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Welcome to the September edition of The Podium. Our newsletter is jam-packed with information and fascinating reading, beginning with Gordon Williams’ interview with Pearl Kaufman.  Famous for championing works by some of the 20th century’s greatest composers, Ms Kaufman tells Gordon some wonderful stories and reminisces about Stravinsky, Miles Davis and John Williams.

The Manager of SSI’s Music Library, Vi King Lim, recently attended the Major Orchestra Librarians’ Association (MOLA) conference in Montreal. His account brings to life the sights and sounds of this wonderful city, as well as the lessons he brought back with him to Australia.

Our Top Tip considers the important issue of copyright on YouTube and other forms of social media. The Speed Read will bring you up to date with musical happenings around the world, and our featured Member is the West Australian Symphony Orchestra.

Happy reading!

Kate Lidbetter
Chief Executive Office

Sitting down with Pearl Kaufman

'Pearl Kaufman is a pianist who has worked with many of the great names of 20th century music, premiering works by Berio, Ginastera, and Shapero, and appearing on the legendary CBS recordings of Stravinsky and Berg, as well as playing on iconic film scores, like Chinatown and Dr. Zhivago.' Gordon Williams interviews the legendary Pearl Kaufman

A Librarian’s Trip to the MOLA Conference

The Conference of the Major Orchestra Librarians’ Association (MOLA) has been held consistently since 1983, usually in late spring or early summer in the northern hemisphere. This year it was held in Montreal. Vi King Lim records his impressions

West Australian Symphony Orchestra

The West Australian Symphony Orchestra (WASO) is Western Australia’s largest and busiest performing arts organisation, led by Israeli-born Principal Conductor and Artistic Adviser Asher Fisch. Read more

TOP TIP: YouTube and Copyright

Increasingly many orchestras are posting audio or video recordings online, on websites, video-sharing platforms or social media. Most countries around the world recognise copyright existing in digital media and so copyright issues are also relevant when audio and video recordings are uploaded or accessed online.

As a video recording usually involves multiple elements, you need to consider each individual element and check its copyright status. These elements might include musical works, sound recordings, visual works, dramatic works, text, visual reproduction of the whole or sections of a musical score, films and videos and broadcast material.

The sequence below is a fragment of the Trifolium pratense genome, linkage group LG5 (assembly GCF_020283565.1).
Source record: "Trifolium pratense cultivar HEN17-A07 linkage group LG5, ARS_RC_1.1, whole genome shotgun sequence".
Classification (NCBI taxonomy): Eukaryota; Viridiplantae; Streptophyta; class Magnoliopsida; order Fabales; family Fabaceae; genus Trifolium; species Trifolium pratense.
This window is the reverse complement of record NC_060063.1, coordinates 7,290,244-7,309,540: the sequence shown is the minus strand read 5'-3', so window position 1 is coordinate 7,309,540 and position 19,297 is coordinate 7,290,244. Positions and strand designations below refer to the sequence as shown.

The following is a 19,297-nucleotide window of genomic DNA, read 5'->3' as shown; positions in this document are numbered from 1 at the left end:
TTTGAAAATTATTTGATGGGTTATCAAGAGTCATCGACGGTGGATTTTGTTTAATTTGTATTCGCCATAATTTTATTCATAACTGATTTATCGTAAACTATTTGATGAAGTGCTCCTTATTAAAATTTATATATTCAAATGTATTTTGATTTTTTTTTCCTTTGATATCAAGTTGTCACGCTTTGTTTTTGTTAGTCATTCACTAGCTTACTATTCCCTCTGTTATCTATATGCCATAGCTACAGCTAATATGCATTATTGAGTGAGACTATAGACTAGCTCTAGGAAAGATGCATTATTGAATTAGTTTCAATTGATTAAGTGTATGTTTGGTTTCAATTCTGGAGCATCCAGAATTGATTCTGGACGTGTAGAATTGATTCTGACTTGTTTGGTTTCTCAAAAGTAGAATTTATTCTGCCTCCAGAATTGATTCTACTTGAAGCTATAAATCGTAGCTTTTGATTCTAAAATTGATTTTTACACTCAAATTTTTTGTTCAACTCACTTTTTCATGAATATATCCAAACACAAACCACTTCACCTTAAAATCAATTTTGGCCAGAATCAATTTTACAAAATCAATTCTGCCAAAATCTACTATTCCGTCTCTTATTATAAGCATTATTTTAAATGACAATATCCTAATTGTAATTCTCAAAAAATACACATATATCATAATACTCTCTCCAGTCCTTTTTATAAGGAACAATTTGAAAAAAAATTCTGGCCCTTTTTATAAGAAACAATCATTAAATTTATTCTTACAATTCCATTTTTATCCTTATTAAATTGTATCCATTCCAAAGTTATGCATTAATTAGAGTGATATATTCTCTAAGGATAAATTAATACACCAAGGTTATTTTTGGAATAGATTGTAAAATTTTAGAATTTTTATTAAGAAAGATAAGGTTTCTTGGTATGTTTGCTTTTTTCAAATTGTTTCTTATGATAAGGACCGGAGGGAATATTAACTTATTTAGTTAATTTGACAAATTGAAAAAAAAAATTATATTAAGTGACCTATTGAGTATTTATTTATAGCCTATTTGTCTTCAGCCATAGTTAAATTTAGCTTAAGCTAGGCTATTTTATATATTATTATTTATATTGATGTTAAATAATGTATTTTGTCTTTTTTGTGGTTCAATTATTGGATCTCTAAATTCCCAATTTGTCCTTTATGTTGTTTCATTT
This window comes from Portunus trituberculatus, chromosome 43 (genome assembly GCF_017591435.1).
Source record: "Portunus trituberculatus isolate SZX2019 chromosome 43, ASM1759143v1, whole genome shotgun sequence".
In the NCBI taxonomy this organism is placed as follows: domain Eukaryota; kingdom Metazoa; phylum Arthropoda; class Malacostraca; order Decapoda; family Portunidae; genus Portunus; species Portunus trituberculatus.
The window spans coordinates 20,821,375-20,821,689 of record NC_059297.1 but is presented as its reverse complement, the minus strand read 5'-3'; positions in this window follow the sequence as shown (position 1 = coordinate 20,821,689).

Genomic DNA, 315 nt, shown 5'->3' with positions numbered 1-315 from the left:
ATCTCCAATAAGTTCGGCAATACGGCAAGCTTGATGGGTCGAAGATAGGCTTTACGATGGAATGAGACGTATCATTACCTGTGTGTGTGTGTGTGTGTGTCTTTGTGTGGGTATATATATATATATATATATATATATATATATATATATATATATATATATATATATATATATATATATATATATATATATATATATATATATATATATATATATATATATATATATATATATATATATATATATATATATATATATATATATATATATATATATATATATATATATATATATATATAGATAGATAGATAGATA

YouTube’s terms of service state that users are responsible for all content that is published on YouTube and for obtaining the necessary licences, rights, consent and permission to publish the content.  If there are any copyright-protected elements used in your video, you would normally need to contact the relevant copyright owners for permission before employing them in your video. Moral rights and performers’ rights may also be an issue depending on when your video was made.

Since copyright laws differ from country to country, some material may be in the public domain in Australia or New Zealand but still in copyright elsewhere (or vice versa). If your YouTube video is intended for an international audience and it contains material which is copyright-protected in other parts of the world, you should be aware that some copyright owners may request that your video be 'geo-blocked', allowing access to the video to be restricted based on the user’s geographical location.

For more information on YouTube and copyright, download the Australian Copyright Council’s handy information sheet.

Speed Read

Since the last Podium...

San Francisco Classical Voice’s Mark MacNamara began a series on audience development in the performing arts,

… while Anne Midgette wondered what it will take to get her as excited as she wants to be over contemporary opera.

In the meantime, as proof that music is all around us, Michelle Nijhuis found a town in Turkey where language is whistled.